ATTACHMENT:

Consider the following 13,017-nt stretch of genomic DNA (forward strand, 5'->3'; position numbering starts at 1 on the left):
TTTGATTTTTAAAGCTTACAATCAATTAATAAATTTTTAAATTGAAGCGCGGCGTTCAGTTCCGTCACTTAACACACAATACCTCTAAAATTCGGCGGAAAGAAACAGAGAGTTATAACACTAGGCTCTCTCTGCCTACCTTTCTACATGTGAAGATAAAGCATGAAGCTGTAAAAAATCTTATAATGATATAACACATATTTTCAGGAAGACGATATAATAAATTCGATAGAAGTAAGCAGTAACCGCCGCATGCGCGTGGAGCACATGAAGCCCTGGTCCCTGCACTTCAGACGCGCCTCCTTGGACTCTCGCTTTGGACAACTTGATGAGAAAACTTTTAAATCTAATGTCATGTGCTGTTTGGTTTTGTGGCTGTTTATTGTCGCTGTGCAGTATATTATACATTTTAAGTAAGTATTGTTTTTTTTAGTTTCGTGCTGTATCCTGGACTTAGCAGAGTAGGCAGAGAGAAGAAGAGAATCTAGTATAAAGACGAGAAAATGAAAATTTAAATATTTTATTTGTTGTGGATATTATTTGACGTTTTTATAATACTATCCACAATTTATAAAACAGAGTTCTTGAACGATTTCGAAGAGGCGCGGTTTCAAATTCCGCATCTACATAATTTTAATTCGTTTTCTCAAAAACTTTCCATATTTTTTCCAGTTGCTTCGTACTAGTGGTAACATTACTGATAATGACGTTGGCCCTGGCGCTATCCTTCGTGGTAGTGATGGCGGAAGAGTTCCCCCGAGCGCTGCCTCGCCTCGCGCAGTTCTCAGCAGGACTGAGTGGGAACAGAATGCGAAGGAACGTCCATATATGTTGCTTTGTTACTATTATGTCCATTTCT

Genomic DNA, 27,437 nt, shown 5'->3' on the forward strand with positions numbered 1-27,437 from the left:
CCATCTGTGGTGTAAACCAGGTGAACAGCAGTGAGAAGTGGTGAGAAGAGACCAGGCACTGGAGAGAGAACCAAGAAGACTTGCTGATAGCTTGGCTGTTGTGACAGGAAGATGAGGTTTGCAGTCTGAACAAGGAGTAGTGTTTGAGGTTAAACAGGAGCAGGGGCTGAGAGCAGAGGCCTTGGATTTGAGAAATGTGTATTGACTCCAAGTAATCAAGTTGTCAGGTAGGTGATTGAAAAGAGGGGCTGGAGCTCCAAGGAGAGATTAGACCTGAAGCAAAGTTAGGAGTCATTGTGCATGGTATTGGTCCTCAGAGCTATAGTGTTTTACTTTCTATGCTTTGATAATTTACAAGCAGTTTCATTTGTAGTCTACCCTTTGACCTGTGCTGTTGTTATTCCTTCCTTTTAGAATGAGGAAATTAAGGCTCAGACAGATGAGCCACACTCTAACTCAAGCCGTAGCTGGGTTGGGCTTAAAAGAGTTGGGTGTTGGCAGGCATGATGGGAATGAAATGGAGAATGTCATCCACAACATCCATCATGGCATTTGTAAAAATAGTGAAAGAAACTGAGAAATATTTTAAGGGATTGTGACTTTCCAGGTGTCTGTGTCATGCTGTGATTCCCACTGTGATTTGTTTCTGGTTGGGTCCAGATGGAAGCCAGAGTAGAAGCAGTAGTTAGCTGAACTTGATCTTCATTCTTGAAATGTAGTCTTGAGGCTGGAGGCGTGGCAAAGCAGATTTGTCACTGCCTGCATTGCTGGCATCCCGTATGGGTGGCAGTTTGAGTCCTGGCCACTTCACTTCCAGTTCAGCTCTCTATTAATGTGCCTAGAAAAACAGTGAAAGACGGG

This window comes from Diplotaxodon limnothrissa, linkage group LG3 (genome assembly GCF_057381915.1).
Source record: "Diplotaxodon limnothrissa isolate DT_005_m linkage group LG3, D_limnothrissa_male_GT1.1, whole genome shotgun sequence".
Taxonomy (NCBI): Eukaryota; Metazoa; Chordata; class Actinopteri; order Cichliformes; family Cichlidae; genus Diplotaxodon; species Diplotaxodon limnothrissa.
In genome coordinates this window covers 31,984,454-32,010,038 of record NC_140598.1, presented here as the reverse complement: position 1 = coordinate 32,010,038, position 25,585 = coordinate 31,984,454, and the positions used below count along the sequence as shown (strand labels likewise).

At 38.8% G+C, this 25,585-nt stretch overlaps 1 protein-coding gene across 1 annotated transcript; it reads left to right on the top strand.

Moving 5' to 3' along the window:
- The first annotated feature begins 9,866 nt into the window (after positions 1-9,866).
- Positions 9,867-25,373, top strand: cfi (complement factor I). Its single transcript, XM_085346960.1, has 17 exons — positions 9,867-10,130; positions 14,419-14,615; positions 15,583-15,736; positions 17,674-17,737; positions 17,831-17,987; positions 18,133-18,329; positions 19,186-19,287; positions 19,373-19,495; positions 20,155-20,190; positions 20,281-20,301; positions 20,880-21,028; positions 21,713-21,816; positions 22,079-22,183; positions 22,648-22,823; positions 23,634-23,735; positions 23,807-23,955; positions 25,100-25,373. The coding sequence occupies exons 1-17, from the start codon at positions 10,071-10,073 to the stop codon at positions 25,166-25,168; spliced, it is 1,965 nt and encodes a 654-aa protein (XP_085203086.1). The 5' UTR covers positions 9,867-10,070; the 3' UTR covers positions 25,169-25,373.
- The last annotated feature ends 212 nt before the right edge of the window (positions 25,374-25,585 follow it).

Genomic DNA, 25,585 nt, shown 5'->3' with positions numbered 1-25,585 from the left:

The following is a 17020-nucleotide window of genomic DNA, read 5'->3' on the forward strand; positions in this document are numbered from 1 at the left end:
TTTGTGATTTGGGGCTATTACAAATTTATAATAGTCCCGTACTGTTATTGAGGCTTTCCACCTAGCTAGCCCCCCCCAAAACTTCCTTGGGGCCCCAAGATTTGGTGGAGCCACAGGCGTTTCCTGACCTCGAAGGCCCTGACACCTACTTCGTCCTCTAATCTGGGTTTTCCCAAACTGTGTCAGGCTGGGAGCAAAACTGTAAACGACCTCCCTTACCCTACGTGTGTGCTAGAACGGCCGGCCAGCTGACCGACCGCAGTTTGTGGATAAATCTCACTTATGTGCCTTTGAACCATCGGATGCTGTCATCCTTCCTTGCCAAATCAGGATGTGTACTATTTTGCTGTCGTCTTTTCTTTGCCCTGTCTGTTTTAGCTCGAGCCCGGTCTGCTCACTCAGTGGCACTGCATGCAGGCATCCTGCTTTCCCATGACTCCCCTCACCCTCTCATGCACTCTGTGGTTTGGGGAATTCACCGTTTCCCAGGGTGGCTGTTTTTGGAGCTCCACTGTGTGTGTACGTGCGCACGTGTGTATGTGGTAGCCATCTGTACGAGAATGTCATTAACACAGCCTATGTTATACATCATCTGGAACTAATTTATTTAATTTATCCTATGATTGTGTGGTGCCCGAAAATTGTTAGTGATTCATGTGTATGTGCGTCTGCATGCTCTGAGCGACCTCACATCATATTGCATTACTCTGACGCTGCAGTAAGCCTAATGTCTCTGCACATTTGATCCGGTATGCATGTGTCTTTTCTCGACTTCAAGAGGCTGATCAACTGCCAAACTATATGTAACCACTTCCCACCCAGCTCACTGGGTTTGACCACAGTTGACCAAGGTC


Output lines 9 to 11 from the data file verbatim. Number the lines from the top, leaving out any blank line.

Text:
At 38.8% G+C, this 25,585-nt stretch overlaps 1 protein-coding gene across 1 annotated transcript; it reads left to right on the top strand.

Moving 5' to 3' along the window:
- The first annotated feature begins 9,866 nt into the window (after positions 1-9,866).